Flu through history
Pandemics have occurred periodically over the past 150 years
Five global flu pandemics have occurred, most recently the 2009 H1N1 swine flu pandemic, which, fortunately, was relatively mild.
New technologies are now providing ways to identify human infections acquired from other animals, particularly birds, which could spark a new pandemic.
1890: Russian flu (H3?) kills 1 million.
1918: Spanish flu (H1N1) kills 40–50 million.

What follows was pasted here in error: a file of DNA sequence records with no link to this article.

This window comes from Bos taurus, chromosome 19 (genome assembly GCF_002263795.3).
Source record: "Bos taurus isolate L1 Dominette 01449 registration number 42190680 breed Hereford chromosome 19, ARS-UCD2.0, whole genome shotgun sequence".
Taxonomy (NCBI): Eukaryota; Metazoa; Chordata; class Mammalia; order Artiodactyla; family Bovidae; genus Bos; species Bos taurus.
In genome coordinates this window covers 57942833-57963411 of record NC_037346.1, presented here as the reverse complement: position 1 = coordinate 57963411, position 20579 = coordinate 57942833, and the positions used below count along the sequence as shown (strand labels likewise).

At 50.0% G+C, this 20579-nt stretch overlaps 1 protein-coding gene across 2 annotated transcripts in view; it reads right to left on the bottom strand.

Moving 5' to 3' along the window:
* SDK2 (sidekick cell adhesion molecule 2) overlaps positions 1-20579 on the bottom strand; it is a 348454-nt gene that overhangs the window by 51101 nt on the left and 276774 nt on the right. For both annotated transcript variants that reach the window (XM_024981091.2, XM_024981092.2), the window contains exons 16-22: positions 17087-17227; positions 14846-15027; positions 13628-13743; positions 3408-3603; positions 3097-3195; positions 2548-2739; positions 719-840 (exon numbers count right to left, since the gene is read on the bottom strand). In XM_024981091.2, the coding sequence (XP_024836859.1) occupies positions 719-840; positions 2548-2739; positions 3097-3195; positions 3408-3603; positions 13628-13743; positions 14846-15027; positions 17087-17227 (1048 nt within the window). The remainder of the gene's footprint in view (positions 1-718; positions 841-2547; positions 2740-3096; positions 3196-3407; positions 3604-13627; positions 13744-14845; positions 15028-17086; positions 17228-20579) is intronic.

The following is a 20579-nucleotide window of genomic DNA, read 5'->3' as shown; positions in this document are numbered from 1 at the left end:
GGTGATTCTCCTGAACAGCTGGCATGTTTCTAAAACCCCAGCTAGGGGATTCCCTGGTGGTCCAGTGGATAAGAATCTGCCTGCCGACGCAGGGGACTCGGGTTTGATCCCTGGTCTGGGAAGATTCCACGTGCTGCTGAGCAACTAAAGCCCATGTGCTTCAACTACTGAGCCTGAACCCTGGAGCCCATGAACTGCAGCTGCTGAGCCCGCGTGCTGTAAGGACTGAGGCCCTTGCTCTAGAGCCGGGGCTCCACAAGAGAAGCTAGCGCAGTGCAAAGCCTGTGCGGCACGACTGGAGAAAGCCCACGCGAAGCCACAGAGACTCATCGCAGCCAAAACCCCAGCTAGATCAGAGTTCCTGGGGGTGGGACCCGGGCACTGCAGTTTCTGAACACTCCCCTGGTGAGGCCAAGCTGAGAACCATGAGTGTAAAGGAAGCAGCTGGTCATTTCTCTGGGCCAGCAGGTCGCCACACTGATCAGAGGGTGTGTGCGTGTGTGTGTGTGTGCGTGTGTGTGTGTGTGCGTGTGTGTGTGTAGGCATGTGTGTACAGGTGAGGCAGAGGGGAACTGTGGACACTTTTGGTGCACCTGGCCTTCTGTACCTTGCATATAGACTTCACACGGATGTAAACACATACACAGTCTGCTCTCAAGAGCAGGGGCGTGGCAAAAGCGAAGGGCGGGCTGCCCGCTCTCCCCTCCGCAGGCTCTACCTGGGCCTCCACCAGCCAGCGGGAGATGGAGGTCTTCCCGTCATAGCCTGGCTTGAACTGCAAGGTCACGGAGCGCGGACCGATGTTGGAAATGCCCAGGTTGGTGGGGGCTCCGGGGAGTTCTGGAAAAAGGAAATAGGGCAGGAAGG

1957: Asian flu (H2N2) kills 100,000–2 million.
1959: H5N1 bird flu kills two flocks of chickens in Scotland (but does not infect people).
1968: Hong Kong flu (H3N2) kills 700,000–1 million.
1976: Fort Dix swine flu outbreak; one death, 40 million Americans inoculated.
1987: First H5N1 outbreak.
1997: Hong Kong H5N1 outbreak; six human deaths.
2003: First post-Hong Kong H5N1 deaths.
2009: H1N1 swine flu pandemic.
2013: H7N9 bird flu detected in humans in China; the World Health Organization has described H7N9 as “an unusually dangerous virus for humans”.
2014: First human death from H10N8 bird flu.Lead image:
US Army photographer via ScienceGrrl/Flickr CC BY